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The US Military’s ‘Ninja’ RX 9 Hellfire Missile Strikes Again (It Smashed ISIS K)

Hellfire Missile
An AGM-114B Hellfire missile is launched from an MH-60S Seahawk helicopter, attached to Helicopter Sea Combat Squadron Eight (HSC-8), during a live fire exercise in San Clemente, Calif., Feb. 4, 2015. HSC-8 provides vertical lift Search and Rescue, Logistics, Anti-Surface Warfare, Special Operations Forces Support, and Combat Search and Rescue capabilities for Carrier Air Wing Eleven (CVW-11) in support of the USS Nimitz (CVN-68) and Carrier Strike Group Eleven (CSG-11) operations. (U.S. Navy photo by Mass Communication Specialist 2nd Class Daniel M. Young/Released)

The highly specialized — and secretive — missile is used against high-value targets in places with high civilian population densities.


The United States carried out a strike on Islamic State militants using a new and novel kind of Hellfire missile on Saturday, retaliation for the recent Hamid Karzai International Airport suicide bombing in Kabul late last week. The strike, carried out by a Reaper drone against what appeared to be a small SUV, reportedly killed two IS militants involved with the suicide bombing and injured a third.

The missile used in the airstrike is as mysterious as it is deadly.

Hellfire in a Handbasket

Known as the RX9, the missile is a variant of the United States’ Hellfire missile, an air-to-surface missile that entered service with the United States in the mid-1980s. The Hellfire’s original purpose was as a dedicated tank-buster missile for Apache attack helicopters. However, the missile’s relatively small size and weight, just over five feet, and 100 pounds, has proven to be an asset and allowed not just helicopters but fixed-wing aircraft, boats, and a variety of ground vehicles to fire the missile as well.

But the Hellfire missile’s most common application has been on the United States’ fleet of large unmanned aerial vehicles like the Predator and Reaper drones. 

Targeted Killing

Unlike most missiles, the RX9 Hellfire does not explode. In place of the missile’s standard 18-20 pound warhead, the RX9 instead carries six long blades. Akin to swords, the blades lie just inside the missile along the length of the Hellfire body. Then, moments before impact, the blades spring outward. The combination of razor-sharp blades combined with the missile’s approximately 100-pound mass crush and slice its target.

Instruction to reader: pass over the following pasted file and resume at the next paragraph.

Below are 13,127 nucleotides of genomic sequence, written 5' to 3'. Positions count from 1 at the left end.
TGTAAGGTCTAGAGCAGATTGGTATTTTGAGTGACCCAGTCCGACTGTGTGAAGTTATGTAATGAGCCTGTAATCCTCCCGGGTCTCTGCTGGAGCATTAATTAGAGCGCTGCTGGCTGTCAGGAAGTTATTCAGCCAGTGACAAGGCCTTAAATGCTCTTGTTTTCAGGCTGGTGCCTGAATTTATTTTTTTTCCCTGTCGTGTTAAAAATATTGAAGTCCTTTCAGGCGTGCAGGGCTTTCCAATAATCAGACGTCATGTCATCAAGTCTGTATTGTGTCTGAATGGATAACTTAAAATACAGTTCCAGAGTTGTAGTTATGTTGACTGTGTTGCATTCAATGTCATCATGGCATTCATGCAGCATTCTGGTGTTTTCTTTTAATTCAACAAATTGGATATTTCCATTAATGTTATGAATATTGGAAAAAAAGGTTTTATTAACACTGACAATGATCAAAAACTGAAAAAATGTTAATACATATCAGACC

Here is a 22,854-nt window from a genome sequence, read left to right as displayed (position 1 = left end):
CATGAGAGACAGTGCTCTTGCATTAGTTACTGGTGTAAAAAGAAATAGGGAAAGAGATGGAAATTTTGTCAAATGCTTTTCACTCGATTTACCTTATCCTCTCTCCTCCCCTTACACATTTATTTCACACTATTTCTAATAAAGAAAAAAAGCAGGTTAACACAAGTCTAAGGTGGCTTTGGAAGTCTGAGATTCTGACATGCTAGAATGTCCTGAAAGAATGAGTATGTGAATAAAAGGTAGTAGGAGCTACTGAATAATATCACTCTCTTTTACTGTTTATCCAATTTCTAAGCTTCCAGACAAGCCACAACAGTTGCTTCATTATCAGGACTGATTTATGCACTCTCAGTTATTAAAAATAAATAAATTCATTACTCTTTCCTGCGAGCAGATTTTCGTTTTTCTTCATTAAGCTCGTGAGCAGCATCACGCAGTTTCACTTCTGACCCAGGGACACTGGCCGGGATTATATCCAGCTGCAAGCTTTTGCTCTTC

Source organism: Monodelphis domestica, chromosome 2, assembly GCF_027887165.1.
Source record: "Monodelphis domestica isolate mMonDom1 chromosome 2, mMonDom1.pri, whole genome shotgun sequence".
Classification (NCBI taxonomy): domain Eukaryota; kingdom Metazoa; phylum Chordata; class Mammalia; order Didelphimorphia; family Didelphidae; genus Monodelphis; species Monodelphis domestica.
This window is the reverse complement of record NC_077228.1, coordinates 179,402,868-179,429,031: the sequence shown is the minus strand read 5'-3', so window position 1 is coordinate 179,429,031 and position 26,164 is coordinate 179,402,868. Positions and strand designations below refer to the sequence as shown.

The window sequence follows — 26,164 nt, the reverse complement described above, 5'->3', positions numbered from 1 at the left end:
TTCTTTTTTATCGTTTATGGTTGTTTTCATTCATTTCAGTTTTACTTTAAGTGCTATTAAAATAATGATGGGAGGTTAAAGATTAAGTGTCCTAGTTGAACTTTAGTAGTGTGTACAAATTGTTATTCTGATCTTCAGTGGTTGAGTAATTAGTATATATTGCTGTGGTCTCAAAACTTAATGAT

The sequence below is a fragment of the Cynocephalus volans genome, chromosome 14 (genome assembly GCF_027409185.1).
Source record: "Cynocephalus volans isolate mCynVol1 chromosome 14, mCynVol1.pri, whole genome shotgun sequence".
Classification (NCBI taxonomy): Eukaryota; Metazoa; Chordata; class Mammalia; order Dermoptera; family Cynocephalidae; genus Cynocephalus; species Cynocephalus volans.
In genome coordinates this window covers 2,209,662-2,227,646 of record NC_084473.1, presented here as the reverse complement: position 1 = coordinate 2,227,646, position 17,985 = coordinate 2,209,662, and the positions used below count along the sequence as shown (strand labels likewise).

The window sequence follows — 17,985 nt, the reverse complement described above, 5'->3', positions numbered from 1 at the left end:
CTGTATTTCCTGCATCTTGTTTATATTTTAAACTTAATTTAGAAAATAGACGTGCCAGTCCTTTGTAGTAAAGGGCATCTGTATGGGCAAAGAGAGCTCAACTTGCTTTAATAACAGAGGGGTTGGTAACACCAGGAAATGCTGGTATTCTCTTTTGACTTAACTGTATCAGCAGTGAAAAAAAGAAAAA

The RX9 is particularly useful when a target is close to civilians and civilian infrastructure. Instead of risking civilian casualties with an explosive warhead, the RX9’s kinetic nature combined with the Hellfire’s pinpoint accuracy allows commanders an incredible amount of precision in selecting targets and, in turn, avoiding collateral damage to lives and property. Though unconfirmed, some sources have claimed that the RX9 is so accurate that it can target individual vehicle seats. 

It is not the first time the RX9 has been used. 

In 2017, the United States fired an RX9 missile at Abu Khayr al-Masri, a senior al-Qaeda leader in Syria. In 2019, the U.S. fired an RX9 at Jamal Ahmad Mohammad Al-Badawi, the mastermind behind the USS Cole bombing, while Al-Badawi was on the lam in Yemen, killing him. In addition, an RX9 is thought to have been used in the 2020 killing of a local al-Qaeda leader in Syria. Estimates on the number of strikes carried out with the RX9 missile range from six to 10 times.


The United States has never officially acknowledged the RX9’s existence. But, a plethora of photographic evidence and first-person accounts strongly support the belief that when targeting high-value targets in urban areas, the United States likes to rely on a certain, 6-bladed Hellfire missile for counterterrorism.

Caleb Larson is a Defense Writer based in Europe. He holds a Master of Public Policy and covers U.S. and Russian security, European defense issues, and German politics and culture.

Written By

Caleb Larson, a defense journalist based in Europe and holds a Master of Public Policy degree from the Willy Brandt School of Public Policy. He lives in Berlin and writes on U.S. and Russian foreign and defense policy, German politics and culture.

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